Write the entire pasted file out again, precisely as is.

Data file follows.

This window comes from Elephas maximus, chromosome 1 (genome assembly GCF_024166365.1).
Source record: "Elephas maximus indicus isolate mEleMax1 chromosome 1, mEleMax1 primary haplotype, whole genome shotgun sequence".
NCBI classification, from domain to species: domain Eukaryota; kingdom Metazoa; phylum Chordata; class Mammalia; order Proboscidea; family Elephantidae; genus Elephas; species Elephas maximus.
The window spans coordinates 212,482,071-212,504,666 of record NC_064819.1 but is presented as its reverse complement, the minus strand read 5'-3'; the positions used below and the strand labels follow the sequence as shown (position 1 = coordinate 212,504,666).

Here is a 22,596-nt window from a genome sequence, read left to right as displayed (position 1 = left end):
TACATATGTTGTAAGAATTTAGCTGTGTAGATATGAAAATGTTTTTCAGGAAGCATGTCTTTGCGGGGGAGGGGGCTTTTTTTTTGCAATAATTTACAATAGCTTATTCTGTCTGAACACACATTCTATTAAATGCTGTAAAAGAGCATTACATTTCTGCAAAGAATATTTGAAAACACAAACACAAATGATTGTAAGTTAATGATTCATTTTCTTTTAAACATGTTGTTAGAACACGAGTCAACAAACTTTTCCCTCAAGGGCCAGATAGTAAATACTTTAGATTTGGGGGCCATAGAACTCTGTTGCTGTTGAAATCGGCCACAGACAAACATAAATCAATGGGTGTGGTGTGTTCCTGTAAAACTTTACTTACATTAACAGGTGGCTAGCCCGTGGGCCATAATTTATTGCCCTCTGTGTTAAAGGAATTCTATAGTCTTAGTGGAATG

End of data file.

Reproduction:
This window comes from Elephas maximus, chromosome 1 (genome assembly GCF_024166365.1).
Source record: "Elephas maximus indicus isolate mEleMax1 chromosome 1, mEleMax1 primary haplotype, whole genome shotgun sequence".
NCBI classification, from domain to species: domain Eukaryota; kingdom Metazoa; phylum Chordata; class Mammalia; order Proboscidea; family Elephantidae; genus Elephas; species Elephas maximus.
The window spans coordinates 212,482,071-212,504,666 of record NC_064819.1 but is presented as its reverse complement, the minus strand read 5'-3'; the positions used below and the strand labels follow the sequence as shown (position 1 = coordinate 212,504,666).

Here is a 22,596-nt window from a genome sequence, read left to right as displayed (position 1 = left end):
TACATATGTTGTAAGAATTTAGCTGTGTAGATATGAAAATGTTTTTCAGGAAGCATGTCTTTGCGGGGGAGGGGGCTTTTTTTTTGCAATAATTTACAATAGCTTATTCTGTCTGAACACACATTCTATTAAATGCTGTAAAAGAGCATTACATTTCTGCAAAGAATATTTGAAAACACAAACACAAATGATTGTAAGTTAATGATTCATTTTCTTTTAAACATGTTGTTAGAACACGAGTCAACAAACTTTTCCCTCAAGGGCCAGATAGTAAATACTTTAGATTTGGGGGCCATAGAACTCTGTTGCTGTTGAAATCGGCCACAGACAAACATAAATCAATGGGTGTGGTGTGTTCCTGTAAAACTTTACTTACATTAACAGGTGGCTAGCCCGTGGGCCATAATTTATTGCCCTCTGTGTTAAAGGAATTCTATAGTCTTAGTGGAATG